Parshat Vayeitzei

And he encountered the place (Bereishit 28:11)

Here’s a very short vort for the Parsha. Why it’s so short…it’s a micro-vort!

Yaakov leaves Bersheva and travels to Charan, where his uncle Lavan lives. En route, he encounters “the place” – Mount Moriah. The Pasuk describing the place, is one of the sources for Maariv, the evening prayer.

According to Rabbi Joshua ben Levi in Midrash Rabbah, the patriarchs established our three daily Tephillot (prayers).

Avraham instituted Shacharit, the morning prayer, because in Bereishit 19:27 it says, “And Avraham got up early in the morning to the place where he had stood before God.”

Isaac instituted Mincha, the afternoon prayer, because it says in Bereishit/Genesis: 24:63) “And Isaac went out to meditate in the field toward evening.”

Jacob instituted Maariv, the evening prayer, as it says , “And he encountered The Place… because the sun had set.”

Here’s a dish with three vegetables.

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Three Salad

  • 1 lb green beans
  • 4 red peppers
  • 1/2 lb mushrooms
  • 2 tablespoons olive oil
  • 1/2 – 1 teaspoon salt (to taste)
  • 1/2 teaspoon pepper
  • 1 tablespoon garlic (to taste)

Directions:

  1. Trim green beans. Cut peppers in strips and slice mushrooms in half.
  2. Drizzle oil and spices on the vegetables and bake in the oven at 400 F for 20 minutes.

Enjoy!

B’tayavon and have a great Shabbat.

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Parshat Toldot

In this last week’s Parsha, (I’ve had heavy-duty technical problems with the blog that kept eating up my posts) Yitzchak has become tremendously wealthy. He’s dug up some of his father Avraham’s wells that had been stuffed up by the Philistines who eventually become so jealous of his success that they ask him to leave. Yitzchak then re-settles in the Gerar valley where his servants dig two new wells. The ownership of those wells are contested by the Philistines so they dig a third well which was uncontested. Yitzchak calls the well ‘Rechovot.’ “He named it Rehoboth, and he said, “For now the Lord has made room for us, and we will be fruitful in the land.”

According to the Ramban, those first two wells allude to the first two Temples, which were destroyed by Israel’s enemies. The third well represents the future Third Temple which will be established without hostility and strife. “G-d will then broaden our boundaries and all nations will serve Him in unison.”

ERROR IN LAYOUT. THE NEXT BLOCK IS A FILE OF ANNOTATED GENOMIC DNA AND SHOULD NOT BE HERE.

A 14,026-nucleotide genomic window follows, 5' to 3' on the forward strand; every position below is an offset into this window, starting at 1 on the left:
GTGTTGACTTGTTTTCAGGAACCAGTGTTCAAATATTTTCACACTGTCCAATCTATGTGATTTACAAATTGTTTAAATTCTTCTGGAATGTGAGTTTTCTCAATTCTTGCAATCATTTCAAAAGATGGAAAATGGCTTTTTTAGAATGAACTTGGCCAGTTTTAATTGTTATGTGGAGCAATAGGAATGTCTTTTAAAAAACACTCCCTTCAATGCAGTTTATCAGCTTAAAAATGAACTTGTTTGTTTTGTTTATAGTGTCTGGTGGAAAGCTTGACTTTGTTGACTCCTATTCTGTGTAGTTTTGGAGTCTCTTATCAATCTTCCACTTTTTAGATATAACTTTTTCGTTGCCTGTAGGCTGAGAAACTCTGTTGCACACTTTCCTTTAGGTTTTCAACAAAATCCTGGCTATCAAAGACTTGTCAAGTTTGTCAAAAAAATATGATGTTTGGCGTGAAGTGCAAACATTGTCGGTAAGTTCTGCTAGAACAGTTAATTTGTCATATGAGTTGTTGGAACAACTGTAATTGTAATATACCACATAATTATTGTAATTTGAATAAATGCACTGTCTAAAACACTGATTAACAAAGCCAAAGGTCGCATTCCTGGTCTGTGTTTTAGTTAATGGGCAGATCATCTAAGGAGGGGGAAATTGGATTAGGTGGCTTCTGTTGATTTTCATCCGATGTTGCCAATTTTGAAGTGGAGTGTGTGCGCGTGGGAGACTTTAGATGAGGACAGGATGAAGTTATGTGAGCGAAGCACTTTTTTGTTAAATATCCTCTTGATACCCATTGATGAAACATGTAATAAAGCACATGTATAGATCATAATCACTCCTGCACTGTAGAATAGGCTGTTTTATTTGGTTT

The image of Rechovot and fruitfulness conjures up an image of the modern Israeli city of Rechovot – where my brother and sister-in-law live.  Although it is apparently not the same location as Yitzchak’s well, it reminded me of an image I had of the city the first time I visited it. The main boulevards were covered with rows of orange trees that were bursting with fruit.

An orange tree on a Rechovot street. Photo courtesy of Stephen Epstein.

An orange tree on a Rechovot street. Photo courtesy of Stephen Epstein.

The closest thing I’ve seen to a public fruit tree here in Canada, is a chestnut tree at the entrance to our local park. I tried baking those chestnuts one year and they were completely bitter.

In any case, the image of fruit and fruitfulness and the memories of Rechovot inspired me to do an orange-related recipe. So here it is – Orange Cranberry Muffins.

Bereishit 26:22 22. And he moved away from there, and he dug another well, and they did not quarrel over it; so he named it Rehoboth, and he said, "For now the Lord has made room for us, and we will be fruitful in the land."

Bereishit 26:22 22. And he moved away from there, and he dug another well, and they did not quarrel over it; so he named it Rehoboth, and he said, “For now the Lord has made room for us, and we will be fruitful in the land.”

Healthy-ish Orange Cranberry Muffins

  • 1/2 cup oil
  • 3/4 cup Splenda (or if those chemicals give you the willies, use 1 cup brown sugar)
  • 2 eggs
  • 2 1/2 teaspoons vanilla
  • 1/4 cup almond or soy milk
  • 1 cup orange juice
  • 1 cup flour
  • 1 cup whole wheat flour
  • 1 tablespoon orange zest
  • 1 tablespoon baking powder
  • 1 teaspoon cinnamon
  • 1/2 teaspoon salt